The Trobrianders of Papua New Guinea

Weiner sought to provide a gender balanced view of Trobriand culture by highlighting new discoveries regarding the importance of woman’s work and wealth in the Trobriand society. She gave particular attention to women’s productive work whereas previously women were not the central focus of studies. She was following in the footsteps of Malinowski but provided a new perspective as she questioned Malinowski’s findings and contradict his beliefs. She allows us to understand further than Malinowski’s account into the power and meanings of yam exchanges. The reader will know of a culture of matrilineal descent and its importance to them. The significance of their rituals that outsiders may deem odd will be revealed to be more spiritual and having more purpose than one can imagine. In the end, readers will find the Weiner’s work to be revealing a new perspective of the world learned thru the in-depth contemplation of the Trobriander’s culture. It makes us question past perspectives and calls for a gender-critical analysis of anthropological work.
Inspired by Malinowki’s writings, Professor Annette Weiner went on an ethnographic study on the Trobrianders islands which then had a 150 people who highly depended on fishing as a source of employment but was living in poverty. Before Malinowki’s expository writing, there was little knowledge regarding Papua New Guinea societies and was limited to reports and diaries from missionaries, government officers and explorers. In 1914, Malinowski conducted a fieldwork lasting two years and discovered the sacredness of the Trobrianders Islands to the indigenous population. He then set out to make known to the world the Trobriander culture and tried to put across the natives point of view as oppose to the outsider’s view.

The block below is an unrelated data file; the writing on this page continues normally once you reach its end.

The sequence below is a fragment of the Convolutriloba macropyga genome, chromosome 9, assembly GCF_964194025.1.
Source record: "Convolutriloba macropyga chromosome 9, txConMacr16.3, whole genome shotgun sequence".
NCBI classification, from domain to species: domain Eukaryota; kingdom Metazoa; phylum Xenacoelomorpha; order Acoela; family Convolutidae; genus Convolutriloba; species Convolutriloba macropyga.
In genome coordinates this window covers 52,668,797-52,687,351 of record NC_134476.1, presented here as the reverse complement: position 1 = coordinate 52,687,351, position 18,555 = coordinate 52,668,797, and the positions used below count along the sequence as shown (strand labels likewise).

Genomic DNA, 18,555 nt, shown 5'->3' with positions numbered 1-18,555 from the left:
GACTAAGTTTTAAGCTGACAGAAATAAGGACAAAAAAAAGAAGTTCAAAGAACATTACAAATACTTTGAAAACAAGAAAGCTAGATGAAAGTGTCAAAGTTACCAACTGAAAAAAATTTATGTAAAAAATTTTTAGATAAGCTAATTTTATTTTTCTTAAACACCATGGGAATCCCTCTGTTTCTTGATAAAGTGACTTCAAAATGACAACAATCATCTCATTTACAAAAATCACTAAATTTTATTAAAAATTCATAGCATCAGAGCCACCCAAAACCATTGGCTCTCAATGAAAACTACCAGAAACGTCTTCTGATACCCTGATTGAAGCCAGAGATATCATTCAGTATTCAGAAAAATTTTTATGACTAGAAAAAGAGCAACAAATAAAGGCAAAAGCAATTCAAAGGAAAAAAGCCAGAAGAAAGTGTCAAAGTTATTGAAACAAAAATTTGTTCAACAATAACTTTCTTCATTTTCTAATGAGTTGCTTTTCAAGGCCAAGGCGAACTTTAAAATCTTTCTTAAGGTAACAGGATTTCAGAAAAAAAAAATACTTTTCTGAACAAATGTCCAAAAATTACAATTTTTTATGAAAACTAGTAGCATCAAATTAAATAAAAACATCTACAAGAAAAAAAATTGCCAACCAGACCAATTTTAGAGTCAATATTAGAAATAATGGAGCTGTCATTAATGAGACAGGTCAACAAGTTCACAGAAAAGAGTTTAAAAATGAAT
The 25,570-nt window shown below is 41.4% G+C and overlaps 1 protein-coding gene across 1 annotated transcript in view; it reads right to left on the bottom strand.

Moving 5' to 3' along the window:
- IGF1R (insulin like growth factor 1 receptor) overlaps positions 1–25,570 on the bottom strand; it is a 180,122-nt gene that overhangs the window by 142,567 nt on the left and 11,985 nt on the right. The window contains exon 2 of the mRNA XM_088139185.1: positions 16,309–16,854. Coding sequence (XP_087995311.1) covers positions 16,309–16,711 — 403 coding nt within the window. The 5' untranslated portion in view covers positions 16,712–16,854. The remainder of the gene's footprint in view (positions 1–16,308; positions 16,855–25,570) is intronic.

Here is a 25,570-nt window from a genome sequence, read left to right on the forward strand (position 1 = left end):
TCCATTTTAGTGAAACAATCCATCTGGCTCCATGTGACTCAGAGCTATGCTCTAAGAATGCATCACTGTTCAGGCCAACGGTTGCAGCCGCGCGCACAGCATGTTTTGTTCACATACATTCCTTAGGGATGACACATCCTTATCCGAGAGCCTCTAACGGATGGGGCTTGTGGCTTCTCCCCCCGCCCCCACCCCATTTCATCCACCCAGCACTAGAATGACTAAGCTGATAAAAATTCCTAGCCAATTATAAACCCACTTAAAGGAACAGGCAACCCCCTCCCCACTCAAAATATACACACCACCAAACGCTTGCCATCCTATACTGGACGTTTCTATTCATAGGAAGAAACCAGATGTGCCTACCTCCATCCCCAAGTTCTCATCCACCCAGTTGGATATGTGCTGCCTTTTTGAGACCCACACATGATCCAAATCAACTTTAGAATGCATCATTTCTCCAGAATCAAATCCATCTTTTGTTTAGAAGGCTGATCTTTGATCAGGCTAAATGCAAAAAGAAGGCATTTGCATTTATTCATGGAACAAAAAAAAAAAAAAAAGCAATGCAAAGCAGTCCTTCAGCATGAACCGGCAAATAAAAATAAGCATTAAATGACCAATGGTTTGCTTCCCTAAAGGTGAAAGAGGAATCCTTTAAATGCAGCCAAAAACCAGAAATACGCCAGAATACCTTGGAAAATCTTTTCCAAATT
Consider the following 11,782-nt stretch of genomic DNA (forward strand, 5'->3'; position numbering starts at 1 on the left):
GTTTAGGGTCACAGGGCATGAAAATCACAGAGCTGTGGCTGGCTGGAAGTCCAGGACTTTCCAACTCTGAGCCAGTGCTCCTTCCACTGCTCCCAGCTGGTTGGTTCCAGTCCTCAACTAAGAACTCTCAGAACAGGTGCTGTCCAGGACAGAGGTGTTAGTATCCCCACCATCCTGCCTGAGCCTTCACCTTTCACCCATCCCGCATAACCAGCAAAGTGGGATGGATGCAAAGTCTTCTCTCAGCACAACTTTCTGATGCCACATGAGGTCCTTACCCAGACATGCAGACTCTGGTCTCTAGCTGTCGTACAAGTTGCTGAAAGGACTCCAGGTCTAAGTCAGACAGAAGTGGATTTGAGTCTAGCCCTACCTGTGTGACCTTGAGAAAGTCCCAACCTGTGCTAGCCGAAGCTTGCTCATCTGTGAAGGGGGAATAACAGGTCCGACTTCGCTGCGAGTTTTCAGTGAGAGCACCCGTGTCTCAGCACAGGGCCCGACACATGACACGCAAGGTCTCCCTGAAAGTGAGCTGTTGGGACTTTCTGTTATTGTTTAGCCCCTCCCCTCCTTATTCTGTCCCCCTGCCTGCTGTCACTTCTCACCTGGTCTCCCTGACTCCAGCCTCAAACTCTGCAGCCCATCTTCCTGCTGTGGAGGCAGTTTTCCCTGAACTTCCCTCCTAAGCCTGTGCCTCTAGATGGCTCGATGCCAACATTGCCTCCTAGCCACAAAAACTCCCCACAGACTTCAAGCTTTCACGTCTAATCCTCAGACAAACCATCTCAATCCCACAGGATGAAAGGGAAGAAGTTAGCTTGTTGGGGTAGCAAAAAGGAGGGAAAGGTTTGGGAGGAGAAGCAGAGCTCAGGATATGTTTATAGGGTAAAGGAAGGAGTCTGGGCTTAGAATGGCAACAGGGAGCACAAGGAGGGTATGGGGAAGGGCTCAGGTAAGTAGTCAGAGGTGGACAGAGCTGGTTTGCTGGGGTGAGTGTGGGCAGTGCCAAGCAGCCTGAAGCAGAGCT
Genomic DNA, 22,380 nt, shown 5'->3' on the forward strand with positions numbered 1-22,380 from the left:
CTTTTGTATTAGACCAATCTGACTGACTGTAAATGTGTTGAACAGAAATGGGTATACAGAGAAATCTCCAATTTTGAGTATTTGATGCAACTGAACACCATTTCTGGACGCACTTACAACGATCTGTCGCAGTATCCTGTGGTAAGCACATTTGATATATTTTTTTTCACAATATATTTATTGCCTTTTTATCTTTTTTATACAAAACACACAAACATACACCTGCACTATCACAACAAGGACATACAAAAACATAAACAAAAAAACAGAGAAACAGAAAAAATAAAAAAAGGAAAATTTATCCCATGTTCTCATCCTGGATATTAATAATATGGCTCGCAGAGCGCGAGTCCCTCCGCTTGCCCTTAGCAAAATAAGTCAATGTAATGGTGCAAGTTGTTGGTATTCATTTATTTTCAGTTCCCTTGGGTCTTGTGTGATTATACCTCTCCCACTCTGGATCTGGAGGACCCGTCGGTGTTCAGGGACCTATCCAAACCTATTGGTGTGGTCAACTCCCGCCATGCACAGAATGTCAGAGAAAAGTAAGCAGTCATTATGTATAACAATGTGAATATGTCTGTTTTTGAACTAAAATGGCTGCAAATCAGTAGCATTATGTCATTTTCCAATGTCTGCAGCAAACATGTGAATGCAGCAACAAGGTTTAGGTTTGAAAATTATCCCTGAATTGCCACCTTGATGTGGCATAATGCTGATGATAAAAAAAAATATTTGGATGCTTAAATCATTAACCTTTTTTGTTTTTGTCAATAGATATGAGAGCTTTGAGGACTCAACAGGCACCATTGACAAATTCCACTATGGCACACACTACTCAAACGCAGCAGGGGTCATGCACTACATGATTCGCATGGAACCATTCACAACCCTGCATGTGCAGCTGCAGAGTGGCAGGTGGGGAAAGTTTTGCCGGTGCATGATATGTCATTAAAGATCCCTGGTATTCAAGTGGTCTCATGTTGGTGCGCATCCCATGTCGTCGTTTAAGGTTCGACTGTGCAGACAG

Weiner regards Malinowki’s writings as too limited and did not revealed gender roles. In her analysis of the beliefs system, she found out that women played a key role in Trobriander society. Malinowski conducted majority of his study on Kiriwina and was unable to appreciate the variations within other societies but it is worth noting that did recognise the significant engagement of women into the public world of politics. While Kiriwana was the most socially and politically prominent, there are important cultural differences in each Islands populations.
2.1 The Importance of Women and their Roles
In Trobriander society, the birth of a new member is a very private matter as compared to the publicity of death. When a woman gives birth, the only ones present are the woman’s close matrilineal kin (i.e. mother, auntie, grandmother). The strong nature of the matrilineal system is evidenced by the fact that the women to give birth moves out of her marital home and goes back to the home of her mother where she stays for two months after giving birth. The role of the husband is confined only to bringing food which is cooked by the woman’s matrilineal relatives. The husband is only the instrument of a spirit for a woman to get pregnant through intercourse. It is the spirit that causes the woman to fall